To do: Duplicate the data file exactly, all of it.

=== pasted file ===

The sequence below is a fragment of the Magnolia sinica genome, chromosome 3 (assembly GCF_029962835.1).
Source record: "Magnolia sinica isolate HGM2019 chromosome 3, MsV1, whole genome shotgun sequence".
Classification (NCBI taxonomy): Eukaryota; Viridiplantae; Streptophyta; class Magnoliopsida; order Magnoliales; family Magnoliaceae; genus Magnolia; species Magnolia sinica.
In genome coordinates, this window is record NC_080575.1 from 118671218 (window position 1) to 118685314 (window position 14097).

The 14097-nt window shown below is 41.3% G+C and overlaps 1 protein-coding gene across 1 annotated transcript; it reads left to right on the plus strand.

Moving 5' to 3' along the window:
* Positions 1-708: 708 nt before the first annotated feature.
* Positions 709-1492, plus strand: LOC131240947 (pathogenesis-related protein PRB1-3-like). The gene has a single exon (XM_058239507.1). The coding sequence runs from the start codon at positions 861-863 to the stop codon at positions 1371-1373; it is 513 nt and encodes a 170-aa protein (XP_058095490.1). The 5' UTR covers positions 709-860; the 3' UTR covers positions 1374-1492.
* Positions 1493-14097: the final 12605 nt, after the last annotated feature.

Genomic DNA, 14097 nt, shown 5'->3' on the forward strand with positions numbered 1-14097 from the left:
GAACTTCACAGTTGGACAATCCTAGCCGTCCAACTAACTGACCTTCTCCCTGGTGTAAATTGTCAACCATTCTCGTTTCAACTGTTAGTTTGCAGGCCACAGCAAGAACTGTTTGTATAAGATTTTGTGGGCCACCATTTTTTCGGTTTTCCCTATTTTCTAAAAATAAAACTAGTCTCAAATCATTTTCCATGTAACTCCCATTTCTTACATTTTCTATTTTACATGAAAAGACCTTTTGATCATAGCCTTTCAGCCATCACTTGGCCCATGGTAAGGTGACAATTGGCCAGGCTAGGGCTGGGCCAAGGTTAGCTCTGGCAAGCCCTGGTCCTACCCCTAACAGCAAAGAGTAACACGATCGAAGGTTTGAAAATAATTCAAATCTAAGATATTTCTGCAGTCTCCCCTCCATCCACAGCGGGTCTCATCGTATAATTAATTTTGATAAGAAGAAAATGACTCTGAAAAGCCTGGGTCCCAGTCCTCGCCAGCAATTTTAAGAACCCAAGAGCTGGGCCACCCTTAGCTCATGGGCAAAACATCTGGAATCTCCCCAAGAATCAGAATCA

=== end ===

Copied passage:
The sequence below is a fragment of the Magnolia sinica genome, chromosome 3 (assembly GCF_029962835.1).
Source record: "Magnolia sinica isolate HGM2019 chromosome 3, MsV1, whole genome shotgun sequence".
Classification (NCBI taxonomy): Eukaryota; Viridiplantae; Streptophyta; class Magnoliopsida; order Magnoliales; family Magnoliaceae; genus Magnolia; species Magnolia sinica.
In genome coordinates, this window is record NC_080575.1 from 118671218 (window position 1) to 118685314 (window position 14097).

The 14097-nt window shown below is 41.3% G+C and overlaps 1 protein-coding gene across 1 annotated transcript; it reads left to right on the plus strand.

Moving 5' to 3' along the window:
* Positions 1-708: 708 nt before the first annotated feature.
* Positions 709-1492, plus strand: LOC131240947 (pathogenesis-related protein PRB1-3-like). The gene has a single exon (XM_058239507.1). The coding sequence runs from the start codon at positions 861-863 to the stop codon at positions 1371-1373; it is 513 nt and encodes a 170-aa protein (XP_058095490.1). The 5' UTR covers positions 709-860; the 3' UTR covers positions 1374-1492.
* Positions 1493-14097: the final 12605 nt, after the last annotated feature.

Genomic DNA, 14097 nt, shown 5'->3' on the forward strand with positions numbered 1-14097 from the left:
GAACTTCACAGTTGGACAATCCTAGCCGTCCAACTAACTGACCTTCTCCCTGGTGTAAATTGTCAACCATTCTCGTTTCAACTGTTAGTTTGCAGGCCACAGCAAGAACTGTTTGTATAAGATTTTGTGGGCCACCATTTTTTCGGTTTTCCCTATTTTCTAAAAATAAAACTAGTCTCAAATCATTTTCCATGTAACTCCCATTTCTTACATTTTCTATTTTACATGAAAAGACCTTTTGATCATAGCCTTTCAGCCATCACTTGGCCCATGGTAAGGTGACAATTGGCCAGGCTAGGGCTGGGCCAAGGTTAGCTCTGGCAAGCCCTGGTCCTACCCCTAACAGCAAAGAGTAACACGATCGAAGGTTTGAAAATAATTCAAATCTAAGATATTTCTGCAGTCTCCCCTCCATCCACAGCGGGTCTCATCGTATAATTAATTTTGATAAGAAGAAAATGACTCTGAAAAGCCTGGGTCCCAGTCCTCGCCAGCAATTTTAAGAACCCAAGAGCTGGGCCACCCTTAGCTCATGGGCAAAACATCTGGAATCTCCCCAAGAATCAGAATCA